I miss the Lark Tavern. I really, really, really miss the Lark Tavern. Funny, I never thought I'd ever get so nostalgic about a bar, but then again, you don't know what you've got until it's gone and the Lark Tavern wasn't just any bar.
I can't say I'm a connoisseur of the restaurant industry, nor can I say I'm a steel-livered pub-crawler. I consider myself to be a pretty average Joe when it comes to going out for some bar food and spirits, but I have had a drink or two in enough places in this city to know without question - nothing compared to the Lark Tavern.
I don't know when I started going there, nor do I know exactly when it was I finally became aware that this was truly my favorite place to pull up a stool and spend my hard earned money for beers and spirits. It just sort of happened. Years of bouncing from one Center Square apartment to another helped a lot. So did having a diverse group of friends who can't agree on much of anything -- The Lark Tavern was something everyone could always agree on.
The Tavern never tried to be anything but a friendly, every-body-knows-your-name type of place - and that was true! Out of all the bars I've frequented, from clubs to dives, not many of the staff would ever remember me. I always felt kinda cool when I'd come in, put my hand on the bar to await a drink, and Tess, the owner of the bar, would say "hey, Martin, how the hell are ya?" That was a shock at first. How did Tess know who I was? How could she possibly know seemingly everyone in the place?! More often than not, Tess could avoid small talk and jump into continuing the conversation we had ages ago when I was last there. How the heck did she do that?!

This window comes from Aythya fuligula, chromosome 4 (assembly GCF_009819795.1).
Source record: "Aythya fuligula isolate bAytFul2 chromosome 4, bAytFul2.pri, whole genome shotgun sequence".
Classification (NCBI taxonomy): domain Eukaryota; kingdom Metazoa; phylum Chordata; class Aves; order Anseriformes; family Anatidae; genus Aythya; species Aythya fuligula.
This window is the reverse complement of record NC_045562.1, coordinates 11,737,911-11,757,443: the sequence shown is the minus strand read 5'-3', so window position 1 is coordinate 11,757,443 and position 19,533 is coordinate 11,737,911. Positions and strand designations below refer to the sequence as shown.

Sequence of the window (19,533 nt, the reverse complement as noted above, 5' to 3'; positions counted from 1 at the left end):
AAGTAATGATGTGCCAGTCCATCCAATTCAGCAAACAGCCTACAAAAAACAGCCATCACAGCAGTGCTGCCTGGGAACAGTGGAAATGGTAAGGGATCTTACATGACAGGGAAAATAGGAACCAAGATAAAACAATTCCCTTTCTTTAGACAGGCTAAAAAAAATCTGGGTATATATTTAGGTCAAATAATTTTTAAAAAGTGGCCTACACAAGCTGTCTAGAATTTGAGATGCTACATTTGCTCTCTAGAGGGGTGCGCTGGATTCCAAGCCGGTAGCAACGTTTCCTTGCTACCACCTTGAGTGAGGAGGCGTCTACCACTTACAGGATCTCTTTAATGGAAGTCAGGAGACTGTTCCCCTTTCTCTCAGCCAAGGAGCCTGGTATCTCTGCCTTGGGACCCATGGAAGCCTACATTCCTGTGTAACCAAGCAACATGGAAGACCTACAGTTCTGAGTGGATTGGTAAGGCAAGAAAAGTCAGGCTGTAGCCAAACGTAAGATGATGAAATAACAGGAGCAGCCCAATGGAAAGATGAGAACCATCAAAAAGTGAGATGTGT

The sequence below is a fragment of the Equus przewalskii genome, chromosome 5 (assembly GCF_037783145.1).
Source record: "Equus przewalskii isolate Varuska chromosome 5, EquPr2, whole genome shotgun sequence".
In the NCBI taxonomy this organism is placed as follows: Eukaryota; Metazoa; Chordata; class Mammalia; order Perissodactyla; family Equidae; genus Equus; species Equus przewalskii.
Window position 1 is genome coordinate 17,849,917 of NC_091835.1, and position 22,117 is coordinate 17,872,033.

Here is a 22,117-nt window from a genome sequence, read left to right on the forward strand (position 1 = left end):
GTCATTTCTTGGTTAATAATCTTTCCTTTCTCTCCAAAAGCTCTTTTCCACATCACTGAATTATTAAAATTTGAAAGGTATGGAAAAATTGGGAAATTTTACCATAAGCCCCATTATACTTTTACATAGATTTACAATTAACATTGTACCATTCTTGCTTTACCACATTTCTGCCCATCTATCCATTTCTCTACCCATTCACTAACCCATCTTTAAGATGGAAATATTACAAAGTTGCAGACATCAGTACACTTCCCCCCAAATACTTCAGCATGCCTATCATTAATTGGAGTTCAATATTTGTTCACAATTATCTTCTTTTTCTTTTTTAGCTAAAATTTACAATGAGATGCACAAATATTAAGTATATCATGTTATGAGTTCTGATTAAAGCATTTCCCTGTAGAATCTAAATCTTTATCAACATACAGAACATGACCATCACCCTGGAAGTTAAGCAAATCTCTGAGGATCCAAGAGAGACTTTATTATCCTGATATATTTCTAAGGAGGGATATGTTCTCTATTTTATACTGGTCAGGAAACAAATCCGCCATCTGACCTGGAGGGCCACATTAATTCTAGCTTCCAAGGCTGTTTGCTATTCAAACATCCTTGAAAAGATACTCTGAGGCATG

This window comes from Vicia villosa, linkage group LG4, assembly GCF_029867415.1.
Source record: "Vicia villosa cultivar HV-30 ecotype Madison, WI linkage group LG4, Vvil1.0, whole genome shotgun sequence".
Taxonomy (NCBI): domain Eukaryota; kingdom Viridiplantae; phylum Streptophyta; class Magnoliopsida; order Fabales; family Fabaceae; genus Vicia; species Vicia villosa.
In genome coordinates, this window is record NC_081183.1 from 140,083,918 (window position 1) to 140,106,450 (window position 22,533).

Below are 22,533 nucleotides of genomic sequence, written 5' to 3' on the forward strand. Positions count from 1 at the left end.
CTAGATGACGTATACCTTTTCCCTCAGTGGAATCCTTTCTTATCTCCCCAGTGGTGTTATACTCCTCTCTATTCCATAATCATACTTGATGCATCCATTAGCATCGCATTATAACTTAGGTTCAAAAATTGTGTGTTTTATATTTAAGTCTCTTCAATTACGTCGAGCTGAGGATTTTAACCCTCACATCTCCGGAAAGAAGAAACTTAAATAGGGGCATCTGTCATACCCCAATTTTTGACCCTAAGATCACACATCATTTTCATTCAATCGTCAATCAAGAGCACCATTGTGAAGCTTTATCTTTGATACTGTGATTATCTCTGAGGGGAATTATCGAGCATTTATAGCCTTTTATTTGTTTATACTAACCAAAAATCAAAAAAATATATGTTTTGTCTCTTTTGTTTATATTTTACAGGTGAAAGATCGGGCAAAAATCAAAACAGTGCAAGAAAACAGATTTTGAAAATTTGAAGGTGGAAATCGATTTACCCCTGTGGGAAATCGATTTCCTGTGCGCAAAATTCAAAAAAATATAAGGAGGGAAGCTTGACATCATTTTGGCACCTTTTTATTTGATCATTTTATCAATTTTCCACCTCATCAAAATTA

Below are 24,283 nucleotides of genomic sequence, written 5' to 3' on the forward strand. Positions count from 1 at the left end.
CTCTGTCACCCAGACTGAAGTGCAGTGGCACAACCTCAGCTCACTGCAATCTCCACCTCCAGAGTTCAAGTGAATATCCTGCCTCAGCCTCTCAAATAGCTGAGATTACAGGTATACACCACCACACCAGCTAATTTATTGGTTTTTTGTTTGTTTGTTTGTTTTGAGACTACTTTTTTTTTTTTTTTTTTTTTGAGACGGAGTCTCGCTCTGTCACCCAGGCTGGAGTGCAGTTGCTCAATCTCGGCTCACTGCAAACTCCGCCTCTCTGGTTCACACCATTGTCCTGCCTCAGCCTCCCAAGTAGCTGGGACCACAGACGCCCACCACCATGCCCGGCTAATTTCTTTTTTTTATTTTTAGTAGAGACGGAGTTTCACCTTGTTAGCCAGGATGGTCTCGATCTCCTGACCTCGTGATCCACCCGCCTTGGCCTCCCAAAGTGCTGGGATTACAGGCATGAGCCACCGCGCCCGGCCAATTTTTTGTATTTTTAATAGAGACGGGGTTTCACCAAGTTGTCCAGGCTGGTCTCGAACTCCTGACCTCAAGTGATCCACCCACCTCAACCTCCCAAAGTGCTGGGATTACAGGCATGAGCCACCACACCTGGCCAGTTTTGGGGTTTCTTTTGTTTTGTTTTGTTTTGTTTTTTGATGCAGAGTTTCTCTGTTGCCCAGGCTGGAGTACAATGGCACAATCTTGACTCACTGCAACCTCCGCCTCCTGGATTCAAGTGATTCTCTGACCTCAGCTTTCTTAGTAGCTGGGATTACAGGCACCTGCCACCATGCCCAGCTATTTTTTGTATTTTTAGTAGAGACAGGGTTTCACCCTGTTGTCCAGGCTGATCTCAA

Tess is amazing. She's a tour-de-force of customer service and friendliness. A couple of years ago, after returning from volunteering for a small post-Katrina relief effort in New Orleans, a few of us students approached Tess to propose a fundraiser. We didn't expect much, so when Tess essentially took charge and set up the whole thing, we were overjoyed. She got her staff involved, encouraged patrons to donate, and dug out some swag to dress the promotion up a bit. I think we pulled in $500 - not bad for a bunch of rag-tag introvert grad students if I say so. And I do. Little did I know Tess was always leading the charge for events like ours. As years passed we returned generosity when we could.
The Tavern had a cool atmosphere, a good drink selection, and a laid-back attitude. The staff was always great. There were often fun shows and events going on, and there was even a "secret" menu item: Fried Mac N' Cheese, mmmmm.
And then... the fire. The days following the terrible fire reminded me how special the tavern was to so many people. Thousands of dollars poured in support, and Tess and staff quickly found employ at McGeary's. There must be hundreds of people in Albany that called the Lark Tavern "my bar."
So what now? I still haven't found quite the place to call home again -- the place where everybody knows my name. That may not be a bad thing -- I've got a mortgage to pay, 11pm is "late" for me, and I just can't jump out of bed at 7am after a night on the town like I used to. Still, on the few nights I am able to go out, I find myself feeling quite sad when I pass the Tavern's burned out shell.
There are a lot of great memories between those brick walls.
Martin has a great -- and very appropriate -- username on Twitter: daleyplanit.
Photo: Flickr Sebastien Barre
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